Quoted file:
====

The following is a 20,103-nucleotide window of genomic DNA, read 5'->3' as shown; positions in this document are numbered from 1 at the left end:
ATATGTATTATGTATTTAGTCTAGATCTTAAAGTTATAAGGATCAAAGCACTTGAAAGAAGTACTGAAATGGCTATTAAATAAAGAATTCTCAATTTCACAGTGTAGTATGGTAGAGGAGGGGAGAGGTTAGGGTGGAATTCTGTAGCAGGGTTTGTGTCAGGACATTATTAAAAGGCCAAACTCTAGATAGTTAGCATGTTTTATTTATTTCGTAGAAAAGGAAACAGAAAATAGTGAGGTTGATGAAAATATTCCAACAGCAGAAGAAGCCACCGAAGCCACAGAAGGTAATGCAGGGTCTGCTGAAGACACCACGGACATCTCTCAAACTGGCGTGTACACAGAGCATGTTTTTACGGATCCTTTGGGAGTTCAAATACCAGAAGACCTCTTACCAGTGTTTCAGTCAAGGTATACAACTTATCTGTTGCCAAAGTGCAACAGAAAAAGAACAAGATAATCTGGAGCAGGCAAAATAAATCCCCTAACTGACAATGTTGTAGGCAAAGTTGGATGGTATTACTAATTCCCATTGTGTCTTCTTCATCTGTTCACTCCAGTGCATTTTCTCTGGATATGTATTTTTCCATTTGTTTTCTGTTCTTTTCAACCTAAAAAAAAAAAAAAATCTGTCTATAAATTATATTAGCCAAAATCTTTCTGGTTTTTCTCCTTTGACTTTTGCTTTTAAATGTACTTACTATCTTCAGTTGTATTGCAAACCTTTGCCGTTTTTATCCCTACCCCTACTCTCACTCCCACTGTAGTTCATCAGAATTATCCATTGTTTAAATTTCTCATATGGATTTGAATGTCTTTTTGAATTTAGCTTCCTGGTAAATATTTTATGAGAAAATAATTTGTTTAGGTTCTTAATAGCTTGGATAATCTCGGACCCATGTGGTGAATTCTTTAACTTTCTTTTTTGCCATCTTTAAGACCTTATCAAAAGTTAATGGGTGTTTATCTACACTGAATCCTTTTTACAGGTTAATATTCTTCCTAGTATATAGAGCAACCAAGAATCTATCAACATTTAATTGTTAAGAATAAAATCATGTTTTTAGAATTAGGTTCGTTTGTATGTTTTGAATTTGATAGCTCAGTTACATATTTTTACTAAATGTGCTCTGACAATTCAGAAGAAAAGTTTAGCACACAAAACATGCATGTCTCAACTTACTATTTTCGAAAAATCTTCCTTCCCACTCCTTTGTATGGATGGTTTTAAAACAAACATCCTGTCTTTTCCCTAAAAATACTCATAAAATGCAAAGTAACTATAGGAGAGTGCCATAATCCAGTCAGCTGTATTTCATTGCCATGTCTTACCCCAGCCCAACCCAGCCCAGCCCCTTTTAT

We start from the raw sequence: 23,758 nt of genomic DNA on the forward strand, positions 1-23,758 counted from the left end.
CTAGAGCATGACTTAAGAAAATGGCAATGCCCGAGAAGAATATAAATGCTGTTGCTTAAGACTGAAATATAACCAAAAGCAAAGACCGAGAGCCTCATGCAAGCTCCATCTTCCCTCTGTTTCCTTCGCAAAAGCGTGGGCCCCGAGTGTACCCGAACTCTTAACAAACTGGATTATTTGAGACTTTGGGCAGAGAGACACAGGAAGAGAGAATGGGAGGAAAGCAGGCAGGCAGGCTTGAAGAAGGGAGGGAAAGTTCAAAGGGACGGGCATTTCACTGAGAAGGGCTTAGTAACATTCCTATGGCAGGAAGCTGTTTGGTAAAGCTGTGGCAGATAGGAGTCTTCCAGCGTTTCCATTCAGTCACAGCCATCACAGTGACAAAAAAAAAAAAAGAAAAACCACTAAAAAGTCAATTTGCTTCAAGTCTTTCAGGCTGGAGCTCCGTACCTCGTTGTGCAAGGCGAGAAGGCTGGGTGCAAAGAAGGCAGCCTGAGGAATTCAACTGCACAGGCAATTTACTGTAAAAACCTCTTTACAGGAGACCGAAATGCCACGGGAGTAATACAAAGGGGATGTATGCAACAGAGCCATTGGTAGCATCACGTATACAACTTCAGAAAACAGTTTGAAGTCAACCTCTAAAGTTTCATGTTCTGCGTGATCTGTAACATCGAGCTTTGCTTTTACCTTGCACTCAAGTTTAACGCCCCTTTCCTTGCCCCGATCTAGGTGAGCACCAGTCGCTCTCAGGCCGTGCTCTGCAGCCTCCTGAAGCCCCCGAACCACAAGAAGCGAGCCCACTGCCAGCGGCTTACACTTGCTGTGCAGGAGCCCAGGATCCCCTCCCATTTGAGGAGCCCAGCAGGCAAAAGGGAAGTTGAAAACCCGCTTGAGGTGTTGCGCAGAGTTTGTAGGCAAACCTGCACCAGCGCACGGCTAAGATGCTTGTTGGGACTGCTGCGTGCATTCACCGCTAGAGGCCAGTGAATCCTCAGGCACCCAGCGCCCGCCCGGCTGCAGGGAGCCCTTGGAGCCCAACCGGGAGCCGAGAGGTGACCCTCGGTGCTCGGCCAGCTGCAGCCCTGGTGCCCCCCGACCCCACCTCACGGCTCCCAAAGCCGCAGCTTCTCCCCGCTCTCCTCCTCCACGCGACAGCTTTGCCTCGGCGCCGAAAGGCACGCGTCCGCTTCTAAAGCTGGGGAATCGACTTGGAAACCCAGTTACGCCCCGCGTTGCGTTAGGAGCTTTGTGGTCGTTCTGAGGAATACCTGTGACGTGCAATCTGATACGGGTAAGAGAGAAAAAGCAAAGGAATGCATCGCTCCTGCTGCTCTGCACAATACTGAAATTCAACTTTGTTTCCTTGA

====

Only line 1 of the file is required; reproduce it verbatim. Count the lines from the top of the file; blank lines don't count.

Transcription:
The following is a 20,103-nucleotide window of genomic DNA, read 5'->3' as shown; positions in this document are numbered from 1 at the left end: